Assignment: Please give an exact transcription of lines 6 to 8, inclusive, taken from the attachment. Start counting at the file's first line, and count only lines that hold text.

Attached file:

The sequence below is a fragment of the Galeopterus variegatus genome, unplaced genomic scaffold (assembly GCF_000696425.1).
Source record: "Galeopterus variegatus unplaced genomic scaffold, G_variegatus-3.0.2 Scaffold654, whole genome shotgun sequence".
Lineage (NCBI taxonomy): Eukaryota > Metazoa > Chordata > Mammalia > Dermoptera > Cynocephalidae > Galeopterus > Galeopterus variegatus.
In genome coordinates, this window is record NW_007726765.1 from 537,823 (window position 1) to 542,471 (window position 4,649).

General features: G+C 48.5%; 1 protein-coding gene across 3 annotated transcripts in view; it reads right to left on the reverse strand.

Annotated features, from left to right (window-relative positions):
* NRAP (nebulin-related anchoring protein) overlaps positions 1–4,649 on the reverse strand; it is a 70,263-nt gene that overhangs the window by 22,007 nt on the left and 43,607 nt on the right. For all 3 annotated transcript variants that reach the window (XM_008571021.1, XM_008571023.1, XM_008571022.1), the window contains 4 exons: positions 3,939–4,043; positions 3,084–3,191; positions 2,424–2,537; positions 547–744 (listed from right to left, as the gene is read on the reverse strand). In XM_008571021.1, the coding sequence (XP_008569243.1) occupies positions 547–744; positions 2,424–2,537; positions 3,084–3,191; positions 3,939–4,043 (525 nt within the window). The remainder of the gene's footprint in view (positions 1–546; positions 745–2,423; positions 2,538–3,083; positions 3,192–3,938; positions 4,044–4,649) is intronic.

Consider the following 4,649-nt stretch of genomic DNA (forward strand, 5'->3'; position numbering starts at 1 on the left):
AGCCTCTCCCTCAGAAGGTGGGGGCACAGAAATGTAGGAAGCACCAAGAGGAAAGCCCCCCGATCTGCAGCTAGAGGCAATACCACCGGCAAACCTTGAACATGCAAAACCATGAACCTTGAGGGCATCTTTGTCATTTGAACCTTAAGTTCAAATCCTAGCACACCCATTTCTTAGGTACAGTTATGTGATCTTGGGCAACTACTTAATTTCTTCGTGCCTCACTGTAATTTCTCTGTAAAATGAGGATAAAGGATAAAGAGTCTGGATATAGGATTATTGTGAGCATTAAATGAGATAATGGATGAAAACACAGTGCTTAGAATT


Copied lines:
Annotated features, from left to right (window-relative positions):
* NRAP (nebulin-related anchoring protein) overlaps positions 1–4,649 on the reverse strand; it is a 70,263-nt gene that overhangs the window by 22,007 nt on the left and 43,607 nt on the right. For all 3 annotated transcript variants that reach the window (XM_008571021.1, XM_008571023.1, XM_008571022.1), the window contains 4 exons: positions 3,939–4,043; positions 3,084–3,191; positions 2,424–2,537; positions 547–744 (listed from right to left, as the gene is read on the reverse strand). In XM_008571021.1, the coding sequence (XP_008569243.1) occupies positions 547–744; positions 2,424–2,537; positions 3,084–3,191; positions 3,939–4,043 (525 nt within the window). The remainder of the gene's footprint in view (positions 1–546; positions 745–2,423; positions 2,538–3,083; positions 3,192–3,938; positions 4,044–4,649) is intronic.

Consider the following 4,649-nt stretch of genomic DNA (forward strand, 5'->3'; position numbering starts at 1 on the left):